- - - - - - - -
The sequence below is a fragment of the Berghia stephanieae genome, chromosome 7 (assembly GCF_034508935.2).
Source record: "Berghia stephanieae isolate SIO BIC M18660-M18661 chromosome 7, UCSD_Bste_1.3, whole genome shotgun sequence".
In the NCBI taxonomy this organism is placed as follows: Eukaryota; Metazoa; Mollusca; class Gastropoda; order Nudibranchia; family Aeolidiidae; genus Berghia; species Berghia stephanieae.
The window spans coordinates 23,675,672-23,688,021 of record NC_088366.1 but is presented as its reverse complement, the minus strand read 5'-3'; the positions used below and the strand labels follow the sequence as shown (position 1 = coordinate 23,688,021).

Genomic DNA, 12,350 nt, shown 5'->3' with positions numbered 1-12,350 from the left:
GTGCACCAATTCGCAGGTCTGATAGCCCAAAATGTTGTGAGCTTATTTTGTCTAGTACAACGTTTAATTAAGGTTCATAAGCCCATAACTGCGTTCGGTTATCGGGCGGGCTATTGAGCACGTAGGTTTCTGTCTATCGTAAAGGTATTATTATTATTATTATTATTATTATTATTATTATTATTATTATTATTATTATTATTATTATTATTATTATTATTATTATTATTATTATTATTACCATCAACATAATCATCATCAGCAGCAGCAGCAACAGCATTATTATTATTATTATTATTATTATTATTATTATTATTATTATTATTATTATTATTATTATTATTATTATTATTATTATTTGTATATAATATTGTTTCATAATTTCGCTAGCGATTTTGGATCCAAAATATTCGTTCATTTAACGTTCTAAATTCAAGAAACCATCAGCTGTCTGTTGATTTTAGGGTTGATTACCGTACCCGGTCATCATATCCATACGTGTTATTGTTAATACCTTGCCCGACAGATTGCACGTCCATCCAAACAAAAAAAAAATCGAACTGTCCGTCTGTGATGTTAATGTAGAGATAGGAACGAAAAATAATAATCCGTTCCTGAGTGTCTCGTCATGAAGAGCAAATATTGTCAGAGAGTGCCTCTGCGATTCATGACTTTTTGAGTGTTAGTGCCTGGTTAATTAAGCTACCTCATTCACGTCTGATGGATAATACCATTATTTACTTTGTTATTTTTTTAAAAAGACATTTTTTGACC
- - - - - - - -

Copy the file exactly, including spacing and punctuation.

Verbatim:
The sequence below is a fragment of the Berghia stephanieae genome, chromosome 7 (assembly GCF_034508935.2).
Source record: "Berghia stephanieae isolate SIO BIC M18660-M18661 chromosome 7, UCSD_Bste_1.3, whole genome shotgun sequence".
In the NCBI taxonomy this organism is placed as follows: Eukaryota; Metazoa; Mollusca; class Gastropoda; order Nudibranchia; family Aeolidiidae; genus Berghia; species Berghia stephanieae.
The window spans coordinates 23,675,672-23,688,021 of record NC_088366.1 but is presented as its reverse complement, the minus strand read 5'-3'; the positions used below and the strand labels follow the sequence as shown (position 1 = coordinate 23,688,021).

Genomic DNA, 12,350 nt, shown 5'->3' with positions numbered 1-12,350 from the left:
GTGCACCAATTCGCAGGTCTGATAGCCCAAAATGTTGTGAGCTTATTTTGTCTAGTACAACGTTTAATTAAGGTTCATAAGCCCATAACTGCGTTCGGTTATCGGGCGGGCTATTGAGCACGTAGGTTTCTGTCTATCGTAAAGGTATTATTATTATTATTATTATTATTATTATTATTATTATTATTATTATTATTATTATTATTATTATTATTATTATTATTATTATTATTATTATTACCATCAACATAATCATCATCAGCAGCAGCAGCAACAGCATTATTATTATTATTATTATTATTATTATTATTATTATTATTATTATTATTATTATTATTATTATTATTATTATTATTATTTGTATATAATATTGTTTCATAATTTCGCTAGCGATTTTGGATCCAAAATATTCGTTCATTTAACGTTCTAAATTCAAGAAACCATCAGCTGTCTGTTGATTTTAGGGTTGATTACCGTACCCGGTCATCATATCCATACGTGTTATTGTTAATACCTTGCCCGACAGATTGCACGTCCATCCAAACAAAAAAAAAATCGAACTGTCCGTCTGTGATGTTAATGTAGAGATAGGAACGAAAAATAATAATCCGTTCCTGAGTGTCTCGTCATGAAGAGCAAATATTGTCAGAGAGTGCCTCTGCGATTCATGACTTTTTGAGTGTTAGTGCCTGGTTAATTAAGCTACCTCATTCACGTCTGATGGATAATACCATTATTTACTTTGTTATTTTTTTAAAAAGACATTTTTTGACC